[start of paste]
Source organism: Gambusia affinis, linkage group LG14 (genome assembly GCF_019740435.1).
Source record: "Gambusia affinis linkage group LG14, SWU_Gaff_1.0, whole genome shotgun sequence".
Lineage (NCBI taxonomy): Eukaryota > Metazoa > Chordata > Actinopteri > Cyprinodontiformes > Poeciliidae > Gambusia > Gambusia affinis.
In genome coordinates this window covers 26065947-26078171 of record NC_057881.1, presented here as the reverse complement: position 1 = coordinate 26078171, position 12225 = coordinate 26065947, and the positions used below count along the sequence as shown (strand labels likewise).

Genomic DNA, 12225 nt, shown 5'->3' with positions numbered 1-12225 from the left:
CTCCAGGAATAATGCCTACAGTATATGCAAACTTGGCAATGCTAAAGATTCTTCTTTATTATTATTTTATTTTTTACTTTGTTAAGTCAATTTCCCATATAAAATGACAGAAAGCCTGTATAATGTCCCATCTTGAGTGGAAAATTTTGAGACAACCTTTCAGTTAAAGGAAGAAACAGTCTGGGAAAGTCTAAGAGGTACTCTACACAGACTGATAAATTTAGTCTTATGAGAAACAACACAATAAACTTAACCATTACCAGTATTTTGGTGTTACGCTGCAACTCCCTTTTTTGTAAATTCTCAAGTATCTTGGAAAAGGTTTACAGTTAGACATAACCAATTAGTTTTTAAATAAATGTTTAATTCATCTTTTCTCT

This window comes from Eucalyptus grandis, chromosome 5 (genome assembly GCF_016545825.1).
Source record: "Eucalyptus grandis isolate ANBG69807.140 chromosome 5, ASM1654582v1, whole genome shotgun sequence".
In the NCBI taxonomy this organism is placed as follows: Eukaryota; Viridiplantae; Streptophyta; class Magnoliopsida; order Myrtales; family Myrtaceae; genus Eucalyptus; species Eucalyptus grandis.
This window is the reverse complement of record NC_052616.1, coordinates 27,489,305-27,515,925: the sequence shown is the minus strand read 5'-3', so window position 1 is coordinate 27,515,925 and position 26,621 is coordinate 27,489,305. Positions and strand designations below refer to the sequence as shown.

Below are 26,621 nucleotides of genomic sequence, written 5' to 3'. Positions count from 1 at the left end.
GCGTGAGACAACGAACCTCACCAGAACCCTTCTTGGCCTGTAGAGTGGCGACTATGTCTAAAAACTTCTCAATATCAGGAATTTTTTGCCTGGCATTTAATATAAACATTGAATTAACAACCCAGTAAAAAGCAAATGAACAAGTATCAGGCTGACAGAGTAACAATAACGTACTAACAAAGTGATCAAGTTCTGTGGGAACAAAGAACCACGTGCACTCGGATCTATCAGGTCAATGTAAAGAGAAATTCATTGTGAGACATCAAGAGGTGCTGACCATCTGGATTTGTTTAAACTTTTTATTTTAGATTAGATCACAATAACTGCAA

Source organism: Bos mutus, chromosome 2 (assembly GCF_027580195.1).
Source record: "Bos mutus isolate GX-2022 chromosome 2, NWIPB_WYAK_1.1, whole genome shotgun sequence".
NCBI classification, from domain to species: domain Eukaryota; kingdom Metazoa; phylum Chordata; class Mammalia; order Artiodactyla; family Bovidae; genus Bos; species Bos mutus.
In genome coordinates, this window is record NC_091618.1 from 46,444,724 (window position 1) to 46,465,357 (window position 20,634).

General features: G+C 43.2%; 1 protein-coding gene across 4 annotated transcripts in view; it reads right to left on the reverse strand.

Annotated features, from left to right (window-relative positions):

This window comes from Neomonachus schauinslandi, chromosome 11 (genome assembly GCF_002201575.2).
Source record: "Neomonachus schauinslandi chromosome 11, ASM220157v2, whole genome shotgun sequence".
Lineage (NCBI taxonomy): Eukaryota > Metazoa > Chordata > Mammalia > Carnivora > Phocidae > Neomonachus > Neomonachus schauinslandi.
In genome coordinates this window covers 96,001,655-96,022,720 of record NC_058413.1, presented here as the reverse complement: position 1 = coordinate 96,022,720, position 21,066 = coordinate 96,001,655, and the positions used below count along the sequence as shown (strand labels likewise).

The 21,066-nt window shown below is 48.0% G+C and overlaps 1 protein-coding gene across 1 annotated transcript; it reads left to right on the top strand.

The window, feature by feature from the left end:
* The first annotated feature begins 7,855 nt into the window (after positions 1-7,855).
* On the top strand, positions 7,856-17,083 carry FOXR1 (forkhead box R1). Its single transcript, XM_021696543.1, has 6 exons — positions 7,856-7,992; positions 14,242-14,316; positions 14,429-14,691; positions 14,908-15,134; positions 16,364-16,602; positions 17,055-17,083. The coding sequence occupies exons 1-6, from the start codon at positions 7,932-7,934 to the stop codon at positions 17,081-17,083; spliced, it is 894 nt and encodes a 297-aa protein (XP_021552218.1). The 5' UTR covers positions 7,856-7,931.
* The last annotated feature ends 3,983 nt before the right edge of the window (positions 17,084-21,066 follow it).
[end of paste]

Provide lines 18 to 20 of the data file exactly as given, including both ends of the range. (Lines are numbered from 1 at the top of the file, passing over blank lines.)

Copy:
Annotated features, from left to right (window-relative positions):

This window comes from Neomonachus schauinslandi, chromosome 11 (genome assembly GCF_002201575.2).
Source record: "Neomonachus schauinslandi chromosome 11, ASM220157v2, whole genome shotgun sequence".